5 Unique Holidays to Beat Summer Boredom

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Thanks so much to my guest poster, Christy, for sharing these fun summer holidays you can celebrate with your kids. Christy is a homeschool mom who used to be a classroom teacher, and holiday teaching was her favorite thing to weave into the classroom. You can find her at Homeschool Holiday, where her blog and curriculum are dedicated to helping you use such Holiday of the Day learning in your educational endeavors.

Homeschooling my children has been one of my greatest joys in life. When we started (way back in 2006) I decided we would homeschool year round, because everything is learning. I wanted my children to embrace each day as a learning opportunity rather than count down the days until vacation. We absolutely took time “off” in the eyes of society. However, if you asked my children at the time – they would have responded that they were “doing school.”

Homeschooling for us was never intended to look like “school at home”.  That’s the beauty of homeschooling – there is no wrong way to homeschool! Thanksgiving  break was spent traveling to visit relatives, stopping at different places along the way to learn, see and do.  Christmas break was cookie baking and crafts we made to give as gifts. Easter break was rich with religious traditions and gardening. When Summer arrived, there were still so many opportunities for learning I found it hard to put on the brakes. We would invite our relatives and friends over (who were on vacation) and put on a theatrical production in the backyard. You can see the trend! 

I did need time to prep and plan for all these activities as well as our more rigorous academic pursuits.  Summer is perfect for that! I imagine in your homeschool as well. You might even lighten your load all the way to align with traditional schools, affording the kids the opportunity to play with the neighbors and spend extra time with grandparents. These lazy days of Summer sometimes start to blend into one another, and after the exciting homeschool year, you might hear dreaded words: Mom I’m bored.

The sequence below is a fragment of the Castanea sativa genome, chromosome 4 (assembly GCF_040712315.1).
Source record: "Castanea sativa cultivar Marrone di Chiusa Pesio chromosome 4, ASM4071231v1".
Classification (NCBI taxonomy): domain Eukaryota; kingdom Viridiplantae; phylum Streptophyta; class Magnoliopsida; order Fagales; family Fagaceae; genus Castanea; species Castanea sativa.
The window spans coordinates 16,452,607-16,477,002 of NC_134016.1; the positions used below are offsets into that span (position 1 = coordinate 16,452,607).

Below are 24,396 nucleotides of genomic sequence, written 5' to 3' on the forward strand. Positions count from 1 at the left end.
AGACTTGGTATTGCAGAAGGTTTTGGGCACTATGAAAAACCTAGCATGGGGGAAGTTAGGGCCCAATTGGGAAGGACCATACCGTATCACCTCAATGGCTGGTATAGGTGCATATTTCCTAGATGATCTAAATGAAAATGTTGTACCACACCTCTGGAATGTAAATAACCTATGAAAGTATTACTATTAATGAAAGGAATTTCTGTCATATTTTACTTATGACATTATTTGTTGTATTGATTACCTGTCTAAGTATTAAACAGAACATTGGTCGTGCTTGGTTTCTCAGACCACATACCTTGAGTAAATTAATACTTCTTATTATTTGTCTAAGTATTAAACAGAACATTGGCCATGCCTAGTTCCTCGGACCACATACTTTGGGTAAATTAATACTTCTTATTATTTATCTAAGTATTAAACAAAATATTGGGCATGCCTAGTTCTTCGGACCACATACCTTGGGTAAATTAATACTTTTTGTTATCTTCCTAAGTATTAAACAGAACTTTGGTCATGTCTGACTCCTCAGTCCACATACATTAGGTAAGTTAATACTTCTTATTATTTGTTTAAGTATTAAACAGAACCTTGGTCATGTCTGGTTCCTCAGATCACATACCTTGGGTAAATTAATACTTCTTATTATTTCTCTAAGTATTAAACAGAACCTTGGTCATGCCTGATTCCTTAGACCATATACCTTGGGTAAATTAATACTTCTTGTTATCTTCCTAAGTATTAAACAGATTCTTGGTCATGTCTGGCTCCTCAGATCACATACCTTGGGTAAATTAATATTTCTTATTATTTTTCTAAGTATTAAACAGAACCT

While boredom is something we all experience from time to time, many see it as a negative state of mind. According to Psychology Today, boredom can actually be good for you! There is nothing wrong with boredom, just our attitude about boredom. Like everything, if we apply a growth mindset there is bound to be a positive outcome! 

A key way to avoid Summer boredom is to plan ahead.  Celebrating unique holidays can create adventure, inspire creativity and perhaps even help shift the boredom mindset before it has time to creep into your house.  Here are my top 5 unique holidays to beat summer boredom and ideas for celebrating them!

Feeling bored is a way for our minds to relax a bit and avoid being overwhelmed. It provides us the opportunity to find something creative to do! Boredom allows the mind to wonder and problem solve. It helps us seek out adventure we may not otherwise have had. I keep a jar of craft sticks for just such times. We call them “free choice learning” picks. 

One of the most memorable projects my son ever completed was technically done outside of school hours because (in his words), “I was done with everything and just wanted to”.  We were studying the American Revolution and Douglas re-created the famous, “shot heard round the world” scene out of Lego figures. He was “bored” and filled his time accordingly. 

You can read more about free choice learning sticks and how we use them over on the Homeschool Holiday Blog

A key way to avoid Summer boredom is to plan ahead. Teach your kids to go to the “free choice learning jar” and post a calendar of these 5 fun holidays you will celebrate together. These unique holidays can create adventure, inspire creativity and perhaps even help shift the boredom mindset before it has time to creep into your house! 

Here are my top 5 unique holidays to beat summer boredom and ideas for celebrating them!  

Waffle Day – August 24th 

waffle day celebrates the invention of the waffle iron

Depending on how you would like to officially define waffles, they have been around since the ancient Greeks.The ancient Greeks cooked flat cakes between two metal plates. They were called: obelios

Fast forward through time to August 24, 1869 and those metal plates are now a patented product called the waffle iron! You can celebrate Cornelius Swarthout of Troy, New York by holding a special breakfast – one that includes making waffles in your waffle iron! To make it a truly festive occasion be sure to add toppings like fruit, whipped cream and sprinkles! 

You may be wondering if you can just toss pancake batter into the waffle iron. According to Alton Brown.com – the answer is no, the batters are not interchangeable, and here’s why: There is more sugar in waffle batter so it caramelizes. Waffles also need more fat for their crisp exterior. 

If you are not much of a chef and more of a creative – how about using frozen waffles as summer boredom buster for kids! The frozen waffle acts as a “stamp” with paint. You can create a “waffle” or your own unique design. You just need a few materials I bet you have around the house: